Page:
Date
12 December 2019
Unable to put an end to the anti-government protests and restore order to Hong Kong, Carrie Lam faces growing risk of being jettisoned by Beijing midway in her term. Photo: HKEJ
Unable to put an end to the anti-government protests and restore order to Hong Kong, Carrie Lam faces growing risk of being jettisoned by Beijing midway in her term. Photo: HKEJ

Awaiting Beijing’s signals on Carrie Lam

As the Hong Kong government struggles to contain the months-long social unrest in the city, a media report has said recently that Beijing may be drawing up a plan to replace the territory’s embattled leader Carrie Lam Cheng Yuet-ngor with an “interim” chief executive by March next year.

This week, a four-day plenary session of the 19th Central Committee of the Communist Party of China kicked off in Beijing on Monday. During the session, it is likely that a reshuffle in the party leadership as well as policies toward Hong Kong will be on the agenda.

A source in Hong Kong political circles has pointed out that the ongoing fourth plenary session of the 19th Central Committee of the CPC is a closed-door meeting, and hence there is no way we can find out what is discussed at the meeting. However, we may get some clues later, during two events over the coming month when President Xi Jinping may appear alongside Lam.

It would be worth paying attention as to whether Xi will send any special message about the fate of the chief executive, the person said.

The first occasion where Xi is likely to meet Lam is the upcoming 2nd China International Import Expo (CIIE) which is scheduled to open on Nov. 5 in Shanghai. Xi will officiate at the opening ceremony in the presence of world leaders, including the Hong Kong chief executive.

During the previous CIIE event, Lam had introduced Xi to the theme and content of the Hong Kong section when he toured the China pavilion. Whether the same scene will be replicated again this year will be interesting to watch.

Another upcoming occasion where Xi and Lam could meet will be the APEC summit, due to be held in Chile during November 16-17.

That said, it remains a big “if” as to whether Xi and Lam will meet one-on-one during the event.

It’s worth bearing in mind that during the last two APEC summits, the two of them didn’t meet privately.

In fact back in November last year during the APEC summit in Papua New Guinea, Lam was repeatedly asked by the media as to why she wasn’t granted an audience with Xi at the event.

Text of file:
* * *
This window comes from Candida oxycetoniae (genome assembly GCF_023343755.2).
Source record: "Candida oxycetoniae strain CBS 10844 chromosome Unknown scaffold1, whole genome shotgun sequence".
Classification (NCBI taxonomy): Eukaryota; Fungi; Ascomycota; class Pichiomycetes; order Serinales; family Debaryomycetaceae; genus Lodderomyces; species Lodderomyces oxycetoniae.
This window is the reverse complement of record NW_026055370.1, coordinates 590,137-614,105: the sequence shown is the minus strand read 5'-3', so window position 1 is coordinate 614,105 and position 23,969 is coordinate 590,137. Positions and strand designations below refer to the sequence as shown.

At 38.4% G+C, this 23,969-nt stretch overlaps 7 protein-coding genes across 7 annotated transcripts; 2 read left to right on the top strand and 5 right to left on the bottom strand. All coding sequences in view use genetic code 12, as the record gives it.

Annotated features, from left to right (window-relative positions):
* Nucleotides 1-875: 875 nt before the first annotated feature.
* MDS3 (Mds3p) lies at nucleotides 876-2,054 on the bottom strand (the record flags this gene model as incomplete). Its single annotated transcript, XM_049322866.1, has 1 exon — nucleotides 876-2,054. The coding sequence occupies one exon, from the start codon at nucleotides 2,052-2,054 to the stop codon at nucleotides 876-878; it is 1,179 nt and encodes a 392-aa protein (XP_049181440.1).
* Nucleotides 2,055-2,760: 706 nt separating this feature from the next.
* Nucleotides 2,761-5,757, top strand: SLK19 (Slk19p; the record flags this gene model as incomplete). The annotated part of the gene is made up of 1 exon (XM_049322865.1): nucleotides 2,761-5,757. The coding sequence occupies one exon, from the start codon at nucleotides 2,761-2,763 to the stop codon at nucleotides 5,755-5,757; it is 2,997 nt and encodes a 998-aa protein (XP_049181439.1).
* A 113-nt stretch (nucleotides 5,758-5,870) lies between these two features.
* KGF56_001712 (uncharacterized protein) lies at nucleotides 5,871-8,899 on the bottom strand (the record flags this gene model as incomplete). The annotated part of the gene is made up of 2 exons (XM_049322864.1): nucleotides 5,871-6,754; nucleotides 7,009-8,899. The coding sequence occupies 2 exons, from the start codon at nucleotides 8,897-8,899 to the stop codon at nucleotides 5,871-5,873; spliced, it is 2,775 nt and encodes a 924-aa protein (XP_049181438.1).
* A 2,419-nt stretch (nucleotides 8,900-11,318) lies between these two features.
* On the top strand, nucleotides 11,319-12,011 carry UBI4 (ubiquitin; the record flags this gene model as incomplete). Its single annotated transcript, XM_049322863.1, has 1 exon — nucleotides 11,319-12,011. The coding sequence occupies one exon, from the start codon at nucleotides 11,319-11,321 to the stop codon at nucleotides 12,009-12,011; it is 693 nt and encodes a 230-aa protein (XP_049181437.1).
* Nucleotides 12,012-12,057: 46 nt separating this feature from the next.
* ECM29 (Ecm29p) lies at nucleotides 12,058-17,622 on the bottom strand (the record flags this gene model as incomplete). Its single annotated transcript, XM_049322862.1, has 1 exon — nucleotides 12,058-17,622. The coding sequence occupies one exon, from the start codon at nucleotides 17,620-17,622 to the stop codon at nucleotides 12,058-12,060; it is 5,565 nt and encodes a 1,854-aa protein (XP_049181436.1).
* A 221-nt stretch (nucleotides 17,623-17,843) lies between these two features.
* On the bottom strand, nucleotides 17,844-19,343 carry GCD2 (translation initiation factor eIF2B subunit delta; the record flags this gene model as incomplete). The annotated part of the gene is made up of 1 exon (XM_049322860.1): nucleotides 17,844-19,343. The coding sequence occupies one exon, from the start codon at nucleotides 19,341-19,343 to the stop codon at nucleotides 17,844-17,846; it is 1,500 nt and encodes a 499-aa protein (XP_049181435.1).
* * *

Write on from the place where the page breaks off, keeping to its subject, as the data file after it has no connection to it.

Still enjoying relatively high popularity at that time, the chief executive proudly answered that she didn’t need to use any specific international occasion to communicate with Xi because she had already met with him four times within a month before that.

But now, almost a year later, Hong Kong is a completely different world, and the once highly assertive Lam is fighting for her political life amid the anti-government protests. The administration’s popularity has taken a huge hit and Lam’s governance credibility eroded drastically.

A political figure in Hong Kong says that even if Lam gets face-to-face private meetings with Xi during the upcoming events in Shanghai and Chile, it won’t necessarily mean she is out of the woods.

Giving an example, the person pointed out to what happened to former Hong Kong leader Leung Chun-ying in the past. In November 2016, Leung had a good conversation with Xi when they attended the APEC summit in Peru, setting off speculation that he may get the green light for a second term in office.

However, less than a month after the Peru summit, Leung — citing family reasons — announced that he wouldn’t be joining the CE race again. 

Right now, Lam’s political future appears up in the air, and nothing can be taken for granted. What we can only predict with absolute certainty, for now, is that the upcoming interaction between Xi and Lam will be watched more closely than usual by the media as well as the general public.

This article appeared in the Hong Kong Economic Journal on Oct 28

Translation by Alan Lee

[Chinese version 中文版]

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JC/RC 

Columnist of Hong Kong Economic Journal.